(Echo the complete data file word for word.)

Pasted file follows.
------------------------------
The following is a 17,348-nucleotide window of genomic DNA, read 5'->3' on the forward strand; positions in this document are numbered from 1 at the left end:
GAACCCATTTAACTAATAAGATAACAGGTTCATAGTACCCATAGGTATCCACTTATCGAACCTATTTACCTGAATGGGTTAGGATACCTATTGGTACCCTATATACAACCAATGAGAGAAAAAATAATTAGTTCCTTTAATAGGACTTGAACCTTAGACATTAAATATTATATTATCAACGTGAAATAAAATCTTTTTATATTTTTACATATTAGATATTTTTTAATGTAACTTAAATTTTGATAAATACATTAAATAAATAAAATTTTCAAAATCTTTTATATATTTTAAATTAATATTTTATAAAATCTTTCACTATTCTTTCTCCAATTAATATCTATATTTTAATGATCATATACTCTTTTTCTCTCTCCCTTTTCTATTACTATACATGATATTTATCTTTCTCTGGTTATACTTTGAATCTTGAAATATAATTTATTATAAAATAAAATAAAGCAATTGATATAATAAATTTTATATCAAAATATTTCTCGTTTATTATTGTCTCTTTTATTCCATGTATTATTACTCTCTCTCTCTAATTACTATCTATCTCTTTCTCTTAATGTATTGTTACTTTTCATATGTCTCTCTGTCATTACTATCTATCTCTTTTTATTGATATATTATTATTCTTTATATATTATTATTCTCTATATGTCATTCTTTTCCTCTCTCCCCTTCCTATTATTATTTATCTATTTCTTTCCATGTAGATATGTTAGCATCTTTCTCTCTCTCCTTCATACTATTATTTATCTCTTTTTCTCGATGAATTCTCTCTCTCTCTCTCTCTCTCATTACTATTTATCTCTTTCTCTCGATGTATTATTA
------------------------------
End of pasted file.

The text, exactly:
The following is a 17,348-nucleotide window of genomic DNA, read 5'->3' on the forward strand; positions in this document are numbered from 1 at the left end:
GAACCCATTTAACTAATAAGATAACAGGTTCATAGTACCCATAGGTATCCACTTATCGAACCTATTTACCTGAATGGGTTAGGATACCTATTGGTACCCTATATACAACCAATGAGAGAAAAAATAATTAGTTCCTTTAATAGGACTTGAACCTTAGACATTAAATATTATATTATCAACGTGAAATAAAATCTTTTTATATTTTTACATATTAGATATTTTTTAATGTAACTTAAATTTTGATAAATACATTAAATAAATAAAATTTTCAAAATCTTTTATATATTTTAAATTAATATTTTATAAAATCTTTCACTATTCTTTCTCCAATTAATATCTATATTTTAATGATCATATACTCTTTTTCTCTCTCCCTTTTCTATTACTATACATGATATTTATCTTTCTCTGGTTATACTTTGAATCTTGAAATATAATTTATTATAAAATAAAATAAAGCAATTGATATAATAAATTTTATATCAAAATATTTCTCGTTTATTATTGTCTCTTTTATTCCATGTATTATTACTCTCTCTCTCTAATTACTATCTATCTCTTTCTCTTAATGTATTGTTACTTTTCATATGTCTCTCTGTCATTACTATCTATCTCTTTTTATTGATATATTATTATTCTTTATATATTATTATTCTCTATATGTCATTCTTTTCCTCTCTCCCCTTCCTATTATTATTTATCTATTTCTTTCCATGTAGATATGTTAGCATCTTTCTCTCTCTCCTTCATACTATTATTTATCTCTTTTTCTCGATGAATTCTCTCTCTCTCTCTCTCTCTCATTACTATTTATCTCTTTCTCTCGATGTATTATTA